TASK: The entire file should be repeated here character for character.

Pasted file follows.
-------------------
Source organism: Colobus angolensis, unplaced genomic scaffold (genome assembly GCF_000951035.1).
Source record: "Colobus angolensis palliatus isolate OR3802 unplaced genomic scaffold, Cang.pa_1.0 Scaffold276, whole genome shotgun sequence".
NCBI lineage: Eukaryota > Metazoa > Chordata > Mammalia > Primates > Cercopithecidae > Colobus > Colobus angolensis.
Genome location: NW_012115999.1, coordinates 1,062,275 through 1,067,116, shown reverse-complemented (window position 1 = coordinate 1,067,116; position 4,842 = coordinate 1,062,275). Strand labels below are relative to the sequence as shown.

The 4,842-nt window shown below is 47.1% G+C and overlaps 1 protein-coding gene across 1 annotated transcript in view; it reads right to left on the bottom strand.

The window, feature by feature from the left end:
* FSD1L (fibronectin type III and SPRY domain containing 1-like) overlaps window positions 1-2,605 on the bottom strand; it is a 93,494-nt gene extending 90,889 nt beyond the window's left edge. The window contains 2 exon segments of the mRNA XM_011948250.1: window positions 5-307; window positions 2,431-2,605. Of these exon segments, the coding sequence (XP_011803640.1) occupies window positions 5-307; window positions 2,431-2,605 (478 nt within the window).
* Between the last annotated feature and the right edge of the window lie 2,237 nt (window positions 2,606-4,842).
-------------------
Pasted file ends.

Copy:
Source organism: Colobus angolensis, unplaced genomic scaffold (genome assembly GCF_000951035.1).
Source record: "Colobus angolensis palliatus isolate OR3802 unplaced genomic scaffold, Cang.pa_1.0 Scaffold276, whole genome shotgun sequence".
NCBI lineage: Eukaryota > Metazoa > Chordata > Mammalia > Primates > Cercopithecidae > Colobus > Colobus angolensis.
Genome location: NW_012115999.1, coordinates 1,062,275 through 1,067,116, shown reverse-complemented (window position 1 = coordinate 1,067,116; position 4,842 = coordinate 1,062,275). Strand labels below are relative to the sequence as shown.

The 4,842-nt window shown below is 47.1% G+C and overlaps 1 protein-coding gene across 1 annotated transcript in view; it reads right to left on the bottom strand.

The window, feature by feature from the left end:
* FSD1L (fibronectin type III and SPRY domain containing 1-like) overlaps window positions 1-2,605 on the bottom strand; it is a 93,494-nt gene extending 90,889 nt beyond the window's left edge. The window contains 2 exon segments of the mRNA XM_011948250.1: window positions 5-307; window positions 2,431-2,605. Of these exon segments, the coding sequence (XP_011803640.1) occupies window positions 5-307; window positions 2,431-2,605 (478 nt within the window).
* Between the last annotated feature and the right edge of the window lie 2,237 nt (window positions 2,606-4,842).